Saturday, December 25, 2010

An un-Orthodox Christmas

I’m interrupting my no-coat-in-Russia post to bring you a live report on Christmas in St. Petersburg.  It’s nearly midnight, and my Christmas is coming to a close eight-to-eleven hours ahead of Christmas celebrations happening back at home.  It seems like a good time to post about Christmas in Russia, so here goes. 

It was beginning to look a lot like Christmas in the run up to my Christmas Eve over here.  I call it “my Christmas Eve” because, in Russia, “their Christmas Eve” – the Russian Orthodox one – is celebrated according to the Julian calendar on January 6, with Christmas Day following on the 7th.  Thankfully the Russians decorate early just like we do, so I spent the last two weeks admiring the lights and trees around town with the Christmas tunes on my I-shuffle complimenting the wintry surroundings.

Then December 24th rolled around and it turned out to be just another day in Russia.  Suddenly the absence of the many things that make Christmas “Christmas” started to hit me hard.  There was no Jimmy Stewart or Rudolph or Charlie Brown or Grinch.  No last-minute dash to the mall; no gift-wrapping frenzy; not even an ounce of the Christmas stress I love to hate.  And worst of all—my family was celebrating in and around the other St. Petersburg—the one in Florida—more than 5,000 miles away.

My Christmas Eve had come in Russia without anyone seeming to notice, but I was determined to press on with the celebration.  I spent the better part of the morning confirming that Russians don’t drink eggnog; in fact, they’ve never heard of such a thing as people drinking a sweet-creamy-egg concoction from a glass.  In the afternoon I wandered the streets in search of something—anything—familiar and preferably American.  I spotted the Golden Arches down a side street and high-tailed it in for a Christmas-Eve cheeseburger and fries.   I felt much better afterward, but I still missed Christmas terribly.

During the day I learned that some Protestants in town were holding a 6:00 p.m. candlelight service at the Lutheran Church of Saint Peter and Paul down the street from my hostel.  It sounded much like some of my Christmas Eves past, so I decided to go.  I turned up to find that the service was all in German, of course, and my quest for the familiar was foiled again.  But somewhere toward the end, I observed two young persons on the altar dressed unmistakably like Joseph and Mary.  They picked up a swaddled baby from a manger, showed him off to some wise men, and just like that it finally felt like Christmas Eve on my Christmas Eve.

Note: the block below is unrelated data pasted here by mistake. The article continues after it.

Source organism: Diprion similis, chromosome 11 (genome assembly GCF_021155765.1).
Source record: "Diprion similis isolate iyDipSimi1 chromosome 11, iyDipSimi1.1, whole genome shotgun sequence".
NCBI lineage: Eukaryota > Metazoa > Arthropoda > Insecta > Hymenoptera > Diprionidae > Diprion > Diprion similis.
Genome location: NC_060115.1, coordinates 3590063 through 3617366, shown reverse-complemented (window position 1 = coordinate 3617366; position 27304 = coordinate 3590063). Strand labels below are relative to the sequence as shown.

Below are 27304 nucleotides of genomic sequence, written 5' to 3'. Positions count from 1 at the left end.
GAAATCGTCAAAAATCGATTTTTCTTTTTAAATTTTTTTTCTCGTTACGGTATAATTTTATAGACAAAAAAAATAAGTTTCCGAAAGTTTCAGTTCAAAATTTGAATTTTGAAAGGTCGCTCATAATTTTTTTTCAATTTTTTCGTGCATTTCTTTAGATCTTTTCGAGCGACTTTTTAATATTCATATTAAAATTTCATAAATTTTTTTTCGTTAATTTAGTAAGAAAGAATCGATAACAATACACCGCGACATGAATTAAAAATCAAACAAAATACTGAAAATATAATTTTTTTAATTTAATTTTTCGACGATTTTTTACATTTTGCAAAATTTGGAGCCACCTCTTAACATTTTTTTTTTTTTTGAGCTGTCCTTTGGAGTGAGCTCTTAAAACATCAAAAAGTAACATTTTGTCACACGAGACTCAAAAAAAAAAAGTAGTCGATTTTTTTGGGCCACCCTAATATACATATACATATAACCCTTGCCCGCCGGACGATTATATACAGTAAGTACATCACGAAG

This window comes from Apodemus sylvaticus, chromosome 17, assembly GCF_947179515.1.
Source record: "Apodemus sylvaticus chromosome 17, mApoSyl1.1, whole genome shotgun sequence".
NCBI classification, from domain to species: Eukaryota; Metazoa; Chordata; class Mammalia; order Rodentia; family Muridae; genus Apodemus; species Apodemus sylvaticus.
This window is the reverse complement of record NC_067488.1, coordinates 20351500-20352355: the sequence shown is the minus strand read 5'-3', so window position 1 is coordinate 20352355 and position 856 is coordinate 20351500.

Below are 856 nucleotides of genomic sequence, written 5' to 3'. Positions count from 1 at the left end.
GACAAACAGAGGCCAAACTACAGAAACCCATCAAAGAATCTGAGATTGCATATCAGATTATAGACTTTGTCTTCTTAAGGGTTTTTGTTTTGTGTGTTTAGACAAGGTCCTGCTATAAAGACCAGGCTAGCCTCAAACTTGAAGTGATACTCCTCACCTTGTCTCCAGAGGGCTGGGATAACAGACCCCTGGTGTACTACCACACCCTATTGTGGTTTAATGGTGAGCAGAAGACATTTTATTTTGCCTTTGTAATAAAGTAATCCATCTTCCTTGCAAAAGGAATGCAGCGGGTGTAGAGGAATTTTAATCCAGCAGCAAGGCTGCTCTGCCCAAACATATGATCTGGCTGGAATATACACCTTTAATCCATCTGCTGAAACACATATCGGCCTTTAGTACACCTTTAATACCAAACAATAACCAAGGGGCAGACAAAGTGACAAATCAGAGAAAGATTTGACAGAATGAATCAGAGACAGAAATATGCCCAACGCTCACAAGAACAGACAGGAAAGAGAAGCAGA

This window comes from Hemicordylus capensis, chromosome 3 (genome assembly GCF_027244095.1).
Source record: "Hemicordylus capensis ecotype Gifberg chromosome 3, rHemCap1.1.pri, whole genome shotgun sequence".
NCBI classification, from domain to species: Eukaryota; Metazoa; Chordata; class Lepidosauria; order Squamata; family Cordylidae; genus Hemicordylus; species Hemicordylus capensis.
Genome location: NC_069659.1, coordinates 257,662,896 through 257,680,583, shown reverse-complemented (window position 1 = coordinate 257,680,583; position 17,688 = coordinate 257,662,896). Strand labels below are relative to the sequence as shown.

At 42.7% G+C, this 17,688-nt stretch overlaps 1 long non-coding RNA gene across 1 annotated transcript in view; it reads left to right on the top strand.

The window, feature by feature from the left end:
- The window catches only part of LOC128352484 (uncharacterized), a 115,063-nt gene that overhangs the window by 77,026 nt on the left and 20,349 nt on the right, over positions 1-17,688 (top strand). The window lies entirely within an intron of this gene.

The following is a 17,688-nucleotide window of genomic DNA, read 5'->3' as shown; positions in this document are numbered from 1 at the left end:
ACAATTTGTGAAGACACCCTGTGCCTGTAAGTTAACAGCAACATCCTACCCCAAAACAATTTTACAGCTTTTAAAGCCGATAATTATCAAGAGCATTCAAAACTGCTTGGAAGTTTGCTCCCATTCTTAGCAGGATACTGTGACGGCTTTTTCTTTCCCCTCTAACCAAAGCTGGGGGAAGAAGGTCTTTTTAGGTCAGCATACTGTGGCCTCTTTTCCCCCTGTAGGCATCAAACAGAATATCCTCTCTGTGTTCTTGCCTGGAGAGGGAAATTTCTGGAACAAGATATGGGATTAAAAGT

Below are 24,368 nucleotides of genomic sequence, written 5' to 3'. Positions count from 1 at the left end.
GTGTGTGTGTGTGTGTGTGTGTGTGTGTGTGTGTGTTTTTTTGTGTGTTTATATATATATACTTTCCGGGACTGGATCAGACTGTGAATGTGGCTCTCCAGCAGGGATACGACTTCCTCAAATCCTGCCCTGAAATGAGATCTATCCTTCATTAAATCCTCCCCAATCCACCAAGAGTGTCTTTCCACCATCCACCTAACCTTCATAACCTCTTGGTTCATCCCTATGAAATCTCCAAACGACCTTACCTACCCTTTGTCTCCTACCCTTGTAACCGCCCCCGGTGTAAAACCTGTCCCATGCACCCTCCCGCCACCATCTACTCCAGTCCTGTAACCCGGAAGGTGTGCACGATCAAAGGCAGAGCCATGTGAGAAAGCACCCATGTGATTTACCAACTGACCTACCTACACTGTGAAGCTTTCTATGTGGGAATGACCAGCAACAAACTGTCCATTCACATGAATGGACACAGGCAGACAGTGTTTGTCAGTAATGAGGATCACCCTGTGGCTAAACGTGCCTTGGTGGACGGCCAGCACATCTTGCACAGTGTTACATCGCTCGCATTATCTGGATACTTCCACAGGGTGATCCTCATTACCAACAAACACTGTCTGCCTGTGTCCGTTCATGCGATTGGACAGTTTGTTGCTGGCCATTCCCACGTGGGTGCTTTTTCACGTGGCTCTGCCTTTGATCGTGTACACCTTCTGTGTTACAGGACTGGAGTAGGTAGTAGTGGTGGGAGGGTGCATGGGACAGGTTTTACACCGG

I left the church gripped by a newfound Christmas spirit and hurried to a local shopping center to pick up some last-minute gifts for the four women who run my hostel.  I had earlier bought four crinkly-plastic traditional Christmas bags and, when I got “home,” I placed in each one some Christmas candies, a bag of sunflower seeds (their favorite), and a new hair scrunchy, then tied each one with a red ribbon for placement under the tree.  I passed the rest of the evening eating traditional-Ossetian leftovers with newfound friends at the hostel, before hitting the sack in anticipation of a very different Christmas morning.

It turned out to be a glorious one thanks in part to my sister and Western Union.  Earlier in the week I had told my sister of my desire to have a cappuccino at the nearby Grand Hotel Europe—which is very grand indeed—but at 250 rubles ($8-plus US), a cappuccino there was simply out of my price range.  My sister would have none of this talk, so she wired money to me in Russia and insisted that I go have a Christmas cappuccino on her, and while I was at it, I should bring along my Scottish roommate, Janine.  And that’s how Janine and I spent the better part of an hour on this not-really-Christmas-in-Russia-morning:  luxuriating in the Grand Hotel Europe’s Mezzanine Café, sipping vanilla cappuccinos before a delightful fire, and expressing gratitude for both the company and my sister’s generosity.

We exited the hotel to a blanketed-white Christmas—complete with falling snowflakes—bound for the world-renowned Marinsky Theater.  We had tickets for Peter Tchaikovsky’s The Nutcracker, which by chance opened here on “our” Christmas Day.  According to the program, The Nutcracker made its debut at this very opera house in 1892, and now, 118 years later, Janine and I sat watching the ballerinas twirl to well-known sounds of the season.   During intermission we sipped dry champagne and nibbled smoked-salmon toasts, feeling generally pleased with how our Christmas Day had gone thus far, despite being so very far from home.

I’m now inside the warm hostel, wearing a pair of Happy Holidays Christmas-kitty socks (another gift from my sister), and I’ve just savored a candy-cane flavored Tootsie pop that I stowed in my backpack for this very occasion.  Janine and I have been making our rounds of Christmas calls to back home on Skype.  And, just when we thought Christmas was over, a farewell party for a Russian army surgeon and his wife broke out in the common area, along with a traditional Russian meat pie, an apple-and-almond strudel, Italian red wine, and some black tea.

Yes, come to think of it, this un-Orthodox, non-Christmas in Russia turned out to be much better than expected.  Really even seriously cool.  But I really do miss the eggnog, and of course all of you.